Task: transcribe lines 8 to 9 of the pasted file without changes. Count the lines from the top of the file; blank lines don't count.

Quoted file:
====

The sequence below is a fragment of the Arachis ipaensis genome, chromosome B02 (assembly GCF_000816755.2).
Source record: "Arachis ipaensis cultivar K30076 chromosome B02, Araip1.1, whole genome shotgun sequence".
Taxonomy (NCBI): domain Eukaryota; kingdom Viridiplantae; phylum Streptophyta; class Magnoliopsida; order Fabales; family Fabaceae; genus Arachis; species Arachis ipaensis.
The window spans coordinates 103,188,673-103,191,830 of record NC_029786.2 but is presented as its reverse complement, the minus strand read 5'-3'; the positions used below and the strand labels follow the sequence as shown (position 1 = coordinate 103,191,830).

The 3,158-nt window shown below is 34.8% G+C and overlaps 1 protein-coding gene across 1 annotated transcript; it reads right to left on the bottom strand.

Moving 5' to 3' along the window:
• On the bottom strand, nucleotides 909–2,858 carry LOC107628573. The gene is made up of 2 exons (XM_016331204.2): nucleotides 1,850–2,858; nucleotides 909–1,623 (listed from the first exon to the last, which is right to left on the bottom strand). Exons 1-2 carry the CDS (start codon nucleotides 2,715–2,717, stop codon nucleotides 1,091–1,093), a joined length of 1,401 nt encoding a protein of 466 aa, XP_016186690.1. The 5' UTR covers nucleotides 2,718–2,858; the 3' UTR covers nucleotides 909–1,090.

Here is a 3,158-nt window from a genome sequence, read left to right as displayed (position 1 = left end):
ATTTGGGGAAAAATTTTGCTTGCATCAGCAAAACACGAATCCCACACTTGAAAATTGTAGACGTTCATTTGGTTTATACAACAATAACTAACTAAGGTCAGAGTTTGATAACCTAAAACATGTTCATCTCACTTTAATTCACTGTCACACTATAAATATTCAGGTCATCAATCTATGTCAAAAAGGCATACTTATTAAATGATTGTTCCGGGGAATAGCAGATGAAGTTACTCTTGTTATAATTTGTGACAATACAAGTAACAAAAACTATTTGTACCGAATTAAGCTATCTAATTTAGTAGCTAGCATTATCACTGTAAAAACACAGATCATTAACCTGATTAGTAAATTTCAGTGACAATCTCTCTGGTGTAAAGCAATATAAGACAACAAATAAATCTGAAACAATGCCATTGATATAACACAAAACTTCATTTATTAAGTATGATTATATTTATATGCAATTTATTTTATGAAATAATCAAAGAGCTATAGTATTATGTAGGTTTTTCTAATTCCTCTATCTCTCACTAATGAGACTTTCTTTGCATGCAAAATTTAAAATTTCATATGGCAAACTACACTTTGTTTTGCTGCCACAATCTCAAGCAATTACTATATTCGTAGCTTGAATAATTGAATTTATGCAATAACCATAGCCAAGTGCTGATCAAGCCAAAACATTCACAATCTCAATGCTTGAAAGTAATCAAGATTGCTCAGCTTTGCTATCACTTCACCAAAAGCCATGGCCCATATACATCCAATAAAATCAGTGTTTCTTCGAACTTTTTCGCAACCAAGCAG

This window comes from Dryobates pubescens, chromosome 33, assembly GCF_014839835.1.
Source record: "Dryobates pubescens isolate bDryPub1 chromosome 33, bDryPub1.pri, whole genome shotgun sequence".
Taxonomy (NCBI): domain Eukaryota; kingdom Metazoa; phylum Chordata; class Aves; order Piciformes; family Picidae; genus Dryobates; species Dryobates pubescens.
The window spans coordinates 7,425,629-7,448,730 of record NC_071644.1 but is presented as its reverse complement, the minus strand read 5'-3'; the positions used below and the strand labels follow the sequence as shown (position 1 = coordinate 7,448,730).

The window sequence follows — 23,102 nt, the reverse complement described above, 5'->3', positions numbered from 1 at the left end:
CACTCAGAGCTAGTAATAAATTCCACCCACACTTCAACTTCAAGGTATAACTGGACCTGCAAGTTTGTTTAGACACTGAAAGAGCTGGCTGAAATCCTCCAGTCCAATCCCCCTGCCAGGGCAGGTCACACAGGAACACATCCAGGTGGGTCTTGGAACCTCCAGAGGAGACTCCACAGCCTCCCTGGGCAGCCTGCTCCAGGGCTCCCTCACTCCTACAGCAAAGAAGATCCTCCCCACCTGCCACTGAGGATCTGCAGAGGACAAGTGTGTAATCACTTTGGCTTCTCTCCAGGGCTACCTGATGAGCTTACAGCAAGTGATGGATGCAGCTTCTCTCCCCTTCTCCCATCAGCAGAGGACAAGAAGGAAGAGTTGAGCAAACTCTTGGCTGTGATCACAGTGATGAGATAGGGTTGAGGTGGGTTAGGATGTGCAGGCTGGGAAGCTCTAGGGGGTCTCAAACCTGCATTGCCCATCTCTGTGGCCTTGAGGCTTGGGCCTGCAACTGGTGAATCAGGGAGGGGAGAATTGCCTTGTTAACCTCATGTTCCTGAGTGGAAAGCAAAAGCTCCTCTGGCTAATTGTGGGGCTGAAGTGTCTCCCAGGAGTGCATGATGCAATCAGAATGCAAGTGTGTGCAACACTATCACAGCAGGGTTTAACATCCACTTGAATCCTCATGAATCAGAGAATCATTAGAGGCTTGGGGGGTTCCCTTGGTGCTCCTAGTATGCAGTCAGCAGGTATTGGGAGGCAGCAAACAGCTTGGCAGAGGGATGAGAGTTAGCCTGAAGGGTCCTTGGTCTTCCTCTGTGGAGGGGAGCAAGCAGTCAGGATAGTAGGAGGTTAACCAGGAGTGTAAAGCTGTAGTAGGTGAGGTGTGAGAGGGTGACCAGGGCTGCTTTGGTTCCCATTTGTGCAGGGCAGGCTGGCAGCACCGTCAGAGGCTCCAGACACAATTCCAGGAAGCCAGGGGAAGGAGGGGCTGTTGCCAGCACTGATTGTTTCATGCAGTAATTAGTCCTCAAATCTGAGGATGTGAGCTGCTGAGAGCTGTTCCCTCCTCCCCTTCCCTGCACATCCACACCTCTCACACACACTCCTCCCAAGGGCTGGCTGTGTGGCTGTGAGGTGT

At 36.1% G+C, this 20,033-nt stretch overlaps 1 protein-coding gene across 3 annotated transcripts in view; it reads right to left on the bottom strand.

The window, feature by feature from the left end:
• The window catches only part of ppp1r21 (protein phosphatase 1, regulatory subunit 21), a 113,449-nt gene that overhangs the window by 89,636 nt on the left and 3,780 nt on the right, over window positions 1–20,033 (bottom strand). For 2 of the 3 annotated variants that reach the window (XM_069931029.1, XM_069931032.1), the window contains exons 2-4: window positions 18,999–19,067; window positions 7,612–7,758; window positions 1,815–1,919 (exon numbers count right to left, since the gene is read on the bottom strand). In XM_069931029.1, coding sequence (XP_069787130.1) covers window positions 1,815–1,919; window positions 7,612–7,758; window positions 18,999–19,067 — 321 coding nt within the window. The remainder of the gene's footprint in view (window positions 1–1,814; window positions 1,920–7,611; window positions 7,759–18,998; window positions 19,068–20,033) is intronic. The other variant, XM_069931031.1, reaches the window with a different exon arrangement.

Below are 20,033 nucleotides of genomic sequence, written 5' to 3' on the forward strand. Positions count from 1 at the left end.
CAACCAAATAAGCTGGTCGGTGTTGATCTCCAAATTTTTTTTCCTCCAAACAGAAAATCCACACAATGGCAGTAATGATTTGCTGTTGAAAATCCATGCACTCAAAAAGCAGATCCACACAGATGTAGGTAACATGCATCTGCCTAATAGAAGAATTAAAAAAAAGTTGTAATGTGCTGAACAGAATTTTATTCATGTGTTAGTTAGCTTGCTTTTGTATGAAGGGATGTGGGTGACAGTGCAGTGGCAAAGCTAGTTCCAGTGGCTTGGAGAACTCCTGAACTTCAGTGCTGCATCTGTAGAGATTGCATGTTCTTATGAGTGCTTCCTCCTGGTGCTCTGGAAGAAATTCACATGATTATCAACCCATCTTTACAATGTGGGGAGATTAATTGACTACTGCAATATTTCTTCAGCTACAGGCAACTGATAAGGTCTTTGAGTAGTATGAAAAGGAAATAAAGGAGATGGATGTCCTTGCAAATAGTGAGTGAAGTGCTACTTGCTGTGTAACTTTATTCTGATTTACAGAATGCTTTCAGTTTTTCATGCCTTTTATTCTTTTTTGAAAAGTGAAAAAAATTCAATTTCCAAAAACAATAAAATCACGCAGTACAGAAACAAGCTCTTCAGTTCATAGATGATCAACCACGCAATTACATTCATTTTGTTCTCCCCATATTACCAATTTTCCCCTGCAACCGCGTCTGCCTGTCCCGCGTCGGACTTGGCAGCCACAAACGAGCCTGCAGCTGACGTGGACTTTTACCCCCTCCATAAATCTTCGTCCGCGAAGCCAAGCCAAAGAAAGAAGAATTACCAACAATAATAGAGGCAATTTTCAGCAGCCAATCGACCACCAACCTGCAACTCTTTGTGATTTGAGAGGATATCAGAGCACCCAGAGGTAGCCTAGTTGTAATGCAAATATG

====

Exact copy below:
Here is a 3,158-nt window from a genome sequence, read left to right as displayed (position 1 = left end):
ATTTGGGGAAAAATTTTGCTTGCATCAGCAAAACACGAATCCCACACTTGAAAATTGTAGACGTTCATTTGGTTTATACAACAATAACTAACTAAGGTCAGAGTTTGATAACCTAAAACATGTTCATCTCACTTTAATTCACTGTCACACTATAAATATTCAGGTCATCAATCTATGTCAAAAAGGCATACTTATTAAATGATTGTTCCGGGGAATAGCAGATGAAGTTACTCTTGTTATAATTTGTGACAATACAAGTAACAAAAACTATTTGTACCGAATTAAGCTATCTAATTTAGTAGCTAGCATTATCACTGTAAAAACACAGATCATTAACCTGATTAGTAAATTTCAGTGACAATCTCTCTGGTGTAAAGCAATATAAGACAACAAATAAATCTGAAACAATGCCATTGATATAACACAAAACTTCATTTATTAAGTATGATTATATTTATATGCAATTTATTTTATGAAATAATCAAAGAGCTATAGTATTATGTAGGTTTTTCTAATTCCTCTATCTCTCACTAATGAGACTTTCTTTGCATGCAAAATTTAAAATTTCATATGGCAAACTACACTTTGTTTTGCTGCCACAATCTCAAGCAATTACTATATTCGTAGCTTGAATAATTGAATTTATGCAATAACCATAGCCAAGTGCTGATCAAGCCAAAACATTCACAATCTCAATGCTTGAAAGTAATCAAGATTGCTCAGCTTTGCTATCACTTCACCAAAAGCCATGGCCCATATACATCCAATAAAATCAGTGTTTCTTCGAACTTTTTCGCAACCAAGCAG